I clip shoots from my rosemary plant and sauté the spiky, needle-like leaves with onions, butter and wine to make a mushroom barley soup my family loves. The scent, fragrant and alluring, makes inroads to heaven. We eat it all, every bite. I grew up in the “clean your plate” era, raised by parents who themselves were children of depression-era children. My grandparents were familiar with the demoralizing nature of such demanding times, and maybe because of this collective consciousness, I abhor wasteful habits. As kids, we didn’t question, we just cleaned our plates. I don’t force my own kids to do this, but I ask that they take only what they think they’ll eat. Leftovers aren’t a problem, a staple of the next day’s school and work lunches. Most days I pack a lunch and even give my kids incentive money to pack instead of buying which serves the twin purposes of bolstering their savings accounts and assuring me they’ll eat well. Plus they learn the value of food.
Perhaps this is why the other day my daughter brought home bags and bags of hoagie rolls. The nationwide franchise sandwich shop where she works tosses their leftover bread and starts fresh each day. Understandable, yet wasteful. Fretful and disillusioned, my 17-year old couldn’t understand her employer’s policy so she rescued the bread before it took a dumpster dive, intent on giving it to someone who could benefit. Her employer agreed to look the other way, but required that there be no mention of the bread’s origins. We’d welcome a few loaves, but four dozen would fill our freezer to bursting. We considered the list of places that would be good candidates while the liability issues ran an endless loop in my brain. Today’s litigious society is fierce even where good intentions abound, but my daughter was adamant so we brainstormed. The homeless shelter? Day care center? Women’s shelter? Church? All suggestions led back to the same quandary: how to get the food, once debuted, from place to place before it went bad, and the trickier question, what if someone got sick? Silly because it was bread, but lawsuits have been won over less (spilled hot coffee comes to mind).
When I was a kid, my parents had a delicatessen at the shore and we often gave the leftover food to the local nunnery. A few times a week I’d carry the spaghetti sauce and meatballs, pasta and tuna salads, and other prepared foods possessed of a limited shelf-life the few blocks to the nuns. They gave profuse thanks, and never once complained about the food’s second run. Today, over 30 million tons of still usable food is landfilled each year, left to rot and turn to methane.
I later discovered organizations in neighboring Philadelphia, Philabundance, and one in Northeast New Jersey, Table to Table. The latter is a self-characterized “food rescue” program. Five refrigerated trucks, and a partnership with local businesses that have good quality, no longer salable food form the core business plan. The company picks up and delivers fresh foods to non-profit organizations with a needy clientele all in the same day, marking the difference between them and a local food bank. Imagine if such an organization existed in every community — the end of leftover food’s mid-life crisis! Lacking a nearby equivalent, we distributed our stash to friends and family. Maybe next time I’ll drive to Jersey.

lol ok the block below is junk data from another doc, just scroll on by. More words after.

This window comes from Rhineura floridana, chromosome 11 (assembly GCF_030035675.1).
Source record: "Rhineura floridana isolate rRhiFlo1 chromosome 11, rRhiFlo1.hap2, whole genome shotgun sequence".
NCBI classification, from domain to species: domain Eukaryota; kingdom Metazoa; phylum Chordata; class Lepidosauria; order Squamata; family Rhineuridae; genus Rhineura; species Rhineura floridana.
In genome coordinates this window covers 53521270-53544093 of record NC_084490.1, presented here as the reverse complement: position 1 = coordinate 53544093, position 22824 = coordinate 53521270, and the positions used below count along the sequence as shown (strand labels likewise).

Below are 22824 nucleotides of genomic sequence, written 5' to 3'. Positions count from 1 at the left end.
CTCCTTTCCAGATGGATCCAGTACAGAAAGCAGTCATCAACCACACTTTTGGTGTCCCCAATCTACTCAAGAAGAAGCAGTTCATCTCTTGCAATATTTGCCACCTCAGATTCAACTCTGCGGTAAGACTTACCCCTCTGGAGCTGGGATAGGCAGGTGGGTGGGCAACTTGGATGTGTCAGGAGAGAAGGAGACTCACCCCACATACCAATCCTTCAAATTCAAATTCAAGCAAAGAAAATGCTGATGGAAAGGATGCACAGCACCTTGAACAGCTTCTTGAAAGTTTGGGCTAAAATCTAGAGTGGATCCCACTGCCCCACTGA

Nice post and an important issue. I have always wondered at the waste in our society… and the crazy lawsuits that result from what should be thought a good deed. The mentality of rules and regulations set before us is often ludicrous. I rehab animals, and the cost of feeding these injured and orphaned is on me. So, I went to the local grocery stores and Walmart to see if they would allow me to have the fruits and vegetables they would normally discard. Only one grocery allowed me scraps if I promised not to tell anyone about it and we had to be very discreet about delivering it to the car. I was grateful for the scraps – which to me, were still fine for human consumption! None of the other stores would consider giving away spoiled or damaged produce.
Wow, that’s wrong on so many levels. But you can see why they do it, no? The fear of getting sued trumps sane, caring decision-making. Let’s hope we pull out of the tailspin we’ve been in for a few decades now before it’s irreversible. Your job sounds noble and important. Thank you for your dedication, and for your lovely comment. :)
Yes, Seph this is an important issue. You’re right to highlight it.
In Singapore, so far away from you, a Swiss couple did exactly what the Philadelphian’s did. It was only a husband and wife but they started a movement.
The big stores also have 1/2 price sales about 15 minutes before closing time. Then the food volunteers come in exactly at closing and ship them all off to the orphanages and old folks homes in a mandated 30 minutes. Just in time for dinner.
Yes, just the kind of thing we need. Small movements that mushroom into a larger, community-based effort. Thank you for your insight.
Sounds like you are raising great kids. And also sounds like you have an idea for a project to start when you finish your book. I’d be first in line to help you if you did!
Well, then, we need to talk. It could be your first project state-side!
Well said! I still dream of a world where common sense prevails. That certainly is not the case in today’s world but I still hold out hope.
My husband says we are breeding the common sense out of our kids, but actually, I think we’re breeding it out of society. It doesn’t take a rocket scientist to see where some of our more flawed decisions are going to get us!